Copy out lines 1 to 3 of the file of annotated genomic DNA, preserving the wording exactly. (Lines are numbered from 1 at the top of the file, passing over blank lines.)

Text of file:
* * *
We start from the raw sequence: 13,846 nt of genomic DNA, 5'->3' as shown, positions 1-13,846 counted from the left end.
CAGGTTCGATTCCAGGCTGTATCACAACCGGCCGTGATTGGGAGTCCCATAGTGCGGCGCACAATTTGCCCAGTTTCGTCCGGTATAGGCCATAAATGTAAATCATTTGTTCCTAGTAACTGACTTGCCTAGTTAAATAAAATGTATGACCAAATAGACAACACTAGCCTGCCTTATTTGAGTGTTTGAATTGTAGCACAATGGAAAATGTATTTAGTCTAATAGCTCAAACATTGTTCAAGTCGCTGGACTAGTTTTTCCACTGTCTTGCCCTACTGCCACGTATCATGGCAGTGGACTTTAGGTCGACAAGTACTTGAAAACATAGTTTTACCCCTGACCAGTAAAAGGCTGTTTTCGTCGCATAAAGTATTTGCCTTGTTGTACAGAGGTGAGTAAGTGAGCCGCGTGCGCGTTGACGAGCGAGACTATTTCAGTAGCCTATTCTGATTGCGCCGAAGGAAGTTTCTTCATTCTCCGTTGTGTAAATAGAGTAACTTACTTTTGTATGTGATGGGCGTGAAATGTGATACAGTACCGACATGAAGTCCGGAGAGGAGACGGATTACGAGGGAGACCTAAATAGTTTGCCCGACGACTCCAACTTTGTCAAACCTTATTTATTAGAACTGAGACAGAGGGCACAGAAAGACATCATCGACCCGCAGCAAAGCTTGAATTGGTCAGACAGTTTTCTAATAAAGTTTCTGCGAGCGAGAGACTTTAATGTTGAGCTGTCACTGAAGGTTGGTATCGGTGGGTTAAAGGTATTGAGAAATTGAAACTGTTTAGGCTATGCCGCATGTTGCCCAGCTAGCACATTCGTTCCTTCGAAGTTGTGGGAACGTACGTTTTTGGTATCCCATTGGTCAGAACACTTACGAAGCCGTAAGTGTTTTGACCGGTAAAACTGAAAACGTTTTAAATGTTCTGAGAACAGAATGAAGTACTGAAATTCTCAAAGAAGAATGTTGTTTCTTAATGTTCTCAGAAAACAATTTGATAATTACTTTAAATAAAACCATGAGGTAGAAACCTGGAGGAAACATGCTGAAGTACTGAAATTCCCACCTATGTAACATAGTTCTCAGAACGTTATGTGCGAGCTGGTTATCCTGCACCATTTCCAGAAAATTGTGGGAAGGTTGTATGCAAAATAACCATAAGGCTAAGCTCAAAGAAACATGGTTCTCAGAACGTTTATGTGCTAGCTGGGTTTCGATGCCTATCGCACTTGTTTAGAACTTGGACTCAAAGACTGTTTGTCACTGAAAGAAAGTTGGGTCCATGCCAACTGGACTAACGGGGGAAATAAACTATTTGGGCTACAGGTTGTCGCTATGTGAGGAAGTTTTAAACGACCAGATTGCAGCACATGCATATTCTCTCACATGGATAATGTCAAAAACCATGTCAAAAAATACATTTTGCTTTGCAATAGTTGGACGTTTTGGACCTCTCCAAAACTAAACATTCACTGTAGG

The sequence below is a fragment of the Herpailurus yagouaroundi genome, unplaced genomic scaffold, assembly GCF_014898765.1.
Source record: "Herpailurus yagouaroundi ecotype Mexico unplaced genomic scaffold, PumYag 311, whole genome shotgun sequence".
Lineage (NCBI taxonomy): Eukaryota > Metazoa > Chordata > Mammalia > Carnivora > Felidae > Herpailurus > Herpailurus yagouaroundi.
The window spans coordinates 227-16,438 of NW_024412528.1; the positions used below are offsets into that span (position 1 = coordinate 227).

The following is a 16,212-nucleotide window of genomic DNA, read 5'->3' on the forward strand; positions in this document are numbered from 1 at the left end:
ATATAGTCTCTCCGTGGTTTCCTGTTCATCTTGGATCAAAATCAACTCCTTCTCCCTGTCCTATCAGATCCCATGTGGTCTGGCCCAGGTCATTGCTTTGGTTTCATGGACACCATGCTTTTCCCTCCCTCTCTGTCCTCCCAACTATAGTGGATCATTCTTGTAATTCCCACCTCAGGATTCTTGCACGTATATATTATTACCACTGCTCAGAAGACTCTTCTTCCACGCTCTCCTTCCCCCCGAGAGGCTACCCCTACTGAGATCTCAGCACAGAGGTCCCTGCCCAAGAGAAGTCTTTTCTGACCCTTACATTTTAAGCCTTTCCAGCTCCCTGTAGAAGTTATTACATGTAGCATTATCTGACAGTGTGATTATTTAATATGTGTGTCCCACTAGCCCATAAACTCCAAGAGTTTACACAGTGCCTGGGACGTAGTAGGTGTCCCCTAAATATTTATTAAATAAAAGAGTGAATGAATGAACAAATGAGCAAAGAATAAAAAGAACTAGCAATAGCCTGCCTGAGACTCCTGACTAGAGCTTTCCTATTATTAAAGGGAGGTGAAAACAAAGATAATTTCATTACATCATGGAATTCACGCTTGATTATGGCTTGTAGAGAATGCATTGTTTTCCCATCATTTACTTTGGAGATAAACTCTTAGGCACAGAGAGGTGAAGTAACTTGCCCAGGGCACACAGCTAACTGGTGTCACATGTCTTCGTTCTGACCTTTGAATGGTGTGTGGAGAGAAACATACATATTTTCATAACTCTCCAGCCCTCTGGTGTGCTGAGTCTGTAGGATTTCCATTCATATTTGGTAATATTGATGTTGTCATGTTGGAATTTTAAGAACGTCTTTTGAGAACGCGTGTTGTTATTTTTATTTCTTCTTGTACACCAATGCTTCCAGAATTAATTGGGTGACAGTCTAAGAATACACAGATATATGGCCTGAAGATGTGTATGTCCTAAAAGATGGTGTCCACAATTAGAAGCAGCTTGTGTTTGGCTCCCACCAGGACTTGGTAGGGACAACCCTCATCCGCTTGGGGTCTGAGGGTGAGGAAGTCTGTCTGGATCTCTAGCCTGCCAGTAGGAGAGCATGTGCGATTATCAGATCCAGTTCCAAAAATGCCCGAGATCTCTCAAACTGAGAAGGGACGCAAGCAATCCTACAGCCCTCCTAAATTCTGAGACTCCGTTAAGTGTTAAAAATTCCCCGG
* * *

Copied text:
We start from the raw sequence: 13,846 nt of genomic DNA, 5'->3' as shown, positions 1-13,846 counted from the left end.
CAGGTTCGATTCCAGGCTGTATCACAACCGGCCGTGATTGGGAGTCCCATAGTGCGGCGCACAATTTGCCCAGTTTCGTCCGGTATAGGCCATAAATGTAAATCATTTGTTCCTAGTAACTGACTTGCCTAGTTAAATAAAATGTATGACCAAATAGACAACACTAGCCTGCCTTATTTGAGTGTTTGAATTGTAGCACAATGGAAAATGTATTTAGTCTAATAGCTCAAACATTGTTCAAGTCGCTGGACTAGTTTTTCCACTGTCTTGCCCTACTGCCACGTATCATGGCAGTGGACTTTAGGTCGACAAGTACTTGAAAACATAGTTTTACCCCTGACCAGTAAAAGGCTGTTTTCGTCGCATAAAGTATTTGCCTTGTTGTACAGAGGTGAGTAAGTGAGCCGCGTGCGCGTTGACGAGCGAGACTATTTCAGTAGCCTATTCTGATTGCGCCGAAGGAAGTTTCTTCATTCTCCGTTGTGTAAATAGAGTAACTTACTTTTGTATGTGATGGGCGTGAAATGTGATACAGTACCGACATGAAGTCCGGAGAGGAGACGGATTACGAGGGAGACCTAAATAGTTTGCCCGACGACTCCAACTTTGTCAAACCTTATTTATTAGAACTGAGACAGAGGGCACAGAAAGACATCATCGACCCGCAGCAAAGCTTGAATTGGTCAGACAGTTTTCTAATAAAGTTTCTGCGAGCGAGAGACTTTAATGTTGAGCTGTCACTGAAGGTTGGTATCGGTGGGTTAAAGGTATTGAGAAATTGAAACTGTTTAGGCTATGCCGCATGTTGCCCAGCTAGCACATTCGTTCCTTCGAAGTTGTGGGAACGTACGTTTTTGGTATCCCATTGGTCAGAACACTTACGAAGCCGTAAGTGTTTTGACCGGTAAAACTGAAAACGTTTTAAATGTTCTGAGAACAGAATGAAGTACTGAAATTCTCAAAGAAGAATGTTGTTTCTTAATGTTCTCAGAAAACAATTTGATAATTACTTTAAATAAAACCATGAGGTAGAAACCTGGAGGAAACATGCTGAAGTACTGAAATTCCCACCTATGTAACATAGTTCTCAGAACGTTATGTGCGAGCTGGTTATCCTGCACCATTTCCAGAAAATTGTGGGAAGGTTGTATGCAAAATAACCATAAGGCTAAGCTCAAAGAAACATGGTTCTCAGAACGTTTATGTGCTAGCTGGGTTTCGATGCCTATCGCACTTGTTTAGAACTTGGACTCAAAGACTGTTTGTCACTGAAAGAAAGTTGGGTCCATGCCAACTGGACTAACGGGGGAAATAAACTATTTGGGCTACAGGTTGTCGCTATGTGAGGAAGTTTTAAACGACCAGATTGCAGCACATGCATATTCTCTCACATGGATAATGTCAAAAACCATGTCAAAAAATACATTTTGCTTTGCAATAGTTGGACGTTTTGGACCTCTCCAAAACTAAACATTCACTGTAGG

The sequence below is a fragment of the Herpailurus yagouaroundi genome, unplaced genomic scaffold, assembly GCF_014898765.1.